Behind OtterBox DesignsTalking shop with OtterBox's in-house style gurus
Data-heavy trend reports, globetrotting artistic inspiration gathering and a huge dose of fun. A lot goes into cultivating the colors and designs for OtterBox Symmetry Series cases. Designers Annelise, Erika and Dave are the “Otters” behind the scenes developing the stylish cases that are redefining what you know about OtterBox.
While creating the designs that will cover millions of phones is serious business, this crew also knows that creativity flows best when you’re having fun – maybe that explains Dave’s amazing toy collection. Between jokes aimed at Dave and lots of laughter around the room, we were able to dive a little deeper into a day in the life of these phone case designers.
Annelise, how and when does inspiration strike for you?
It happens a lot when I’m out shopping. I especially love seeing how colors come together. I was out shopping, and I found this chair that has all these typically clashing colors like orange and red and pink. I couldn’t help but buy because of how much the colors clash but come together to make something beautiful. These clashing pinks and oranges and reds are so electric to me. Even when I’m driving, I can’t help but think about how colors in the sunset all come together and how cool they would be as a design.
Erika, can you share a quick overview of your initial creative process?
I’m always asking questions of who we are designing for. I ask what would be relevant to them because what I like, not everyone else likes. Once I have a creative moment, I get out of the office. I’ll go to a coffee shop or my home studio so that I can get some ideas down. I don’t think that every great thing has to happen within the walls of an office space. There are caves by my house that I go to that have graffiti all over the walls. I like it there because it’s this union of natural and urban in one space.
You must have times when you get stuck on a design or idea. Dave, what is the artistic struggle like for you?
The struggle is real! Sometimes things look really cool as a sketch and people even fall in love with it. But when you go to execute it on the computer it just doesn’t translate the same as you had envisioned it. Some things can’t be done on a computer that can be done when sketched. There comes a point where you just should move on and try something else. On the other hand, some things can be created on the computer and it looks great, but when it gets farther down the line towards actually making a real copy of the case, it might not be possible to make the design happen.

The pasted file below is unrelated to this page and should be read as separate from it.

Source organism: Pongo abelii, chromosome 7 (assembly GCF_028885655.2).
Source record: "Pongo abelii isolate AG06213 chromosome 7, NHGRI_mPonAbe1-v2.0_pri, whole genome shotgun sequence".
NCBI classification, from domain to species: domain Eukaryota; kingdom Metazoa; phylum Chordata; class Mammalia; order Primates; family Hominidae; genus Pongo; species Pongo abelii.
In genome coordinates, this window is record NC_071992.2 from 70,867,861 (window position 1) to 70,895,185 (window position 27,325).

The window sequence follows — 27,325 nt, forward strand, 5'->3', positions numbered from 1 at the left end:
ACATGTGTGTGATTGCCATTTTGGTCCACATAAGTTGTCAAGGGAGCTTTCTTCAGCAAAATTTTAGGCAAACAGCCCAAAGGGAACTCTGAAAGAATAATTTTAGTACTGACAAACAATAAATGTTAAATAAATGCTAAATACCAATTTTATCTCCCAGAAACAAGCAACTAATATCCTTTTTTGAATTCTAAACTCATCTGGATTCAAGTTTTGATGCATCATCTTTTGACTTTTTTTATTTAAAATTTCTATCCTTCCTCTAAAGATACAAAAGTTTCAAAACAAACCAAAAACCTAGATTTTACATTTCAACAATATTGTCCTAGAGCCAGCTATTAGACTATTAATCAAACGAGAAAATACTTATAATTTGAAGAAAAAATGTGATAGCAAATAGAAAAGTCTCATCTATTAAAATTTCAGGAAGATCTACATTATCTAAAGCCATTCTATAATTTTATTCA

Watching your interactions makes it seem like you are all pretty close as a team. Can you all explain your collaborative process and how that impacts your designs?
Annelise: Collaboration is a large part of our process because we each bring something to the table that the others can help take to the next level. I look at colors and trends and hand that information off to Erika who can create a really cool design out of it. Erika and I also talk a lot about color and pattern trends that we get from top trend houses like WGSN, which predicts trends 2 years before they happen. It makes the design process fun because we are challenged to stay ahead of the times and we have to create something that will stick with people before it is even a trend. Plus, all the great fashion brands use trend houses, which put us, as case designers, on the same level as big-name fashion brands.
Erika: Yeah, we have a small team, but everyone is pretty vocal, so we can always build off each other. One time, I took an idea and presented it to the team after many rounds of making it the best I could, and Dave was able to help me make it compatible with a digital copy. Even then, it needed some adjustments to get it just right.
Dave: For me, I work really closely with this team, but I also have a wife and daughter that are artists, so I can bounce ideas off of them as well. I can always get a good read if something is working or not based on everyone’s reactions. If they don’t vibe with it here, it probably won’t work to a larger audience.
I’m always asking questions of who we are designing for. I ask what would be relevant to them because what I like, not everyone else likes. Once I have a creative moment, I get out of the office. I’ll go to a coffee shop or my home studio so that I can get some ideas down. I don’t think that every great thing has to happen within the walls of an office space.
Erika and Annelise, what is the most exciting part of finishing out a project?
We get to make up fun names for cases once we have the finished product. It’s so fun when people look at our cases and say, “That’s TOTALLY me!”. The fact we get to make people happy through our designs makes the entire process so much fun and rewarding at the end.
To be a part of the fun and learn more about their creative process, watch the video here.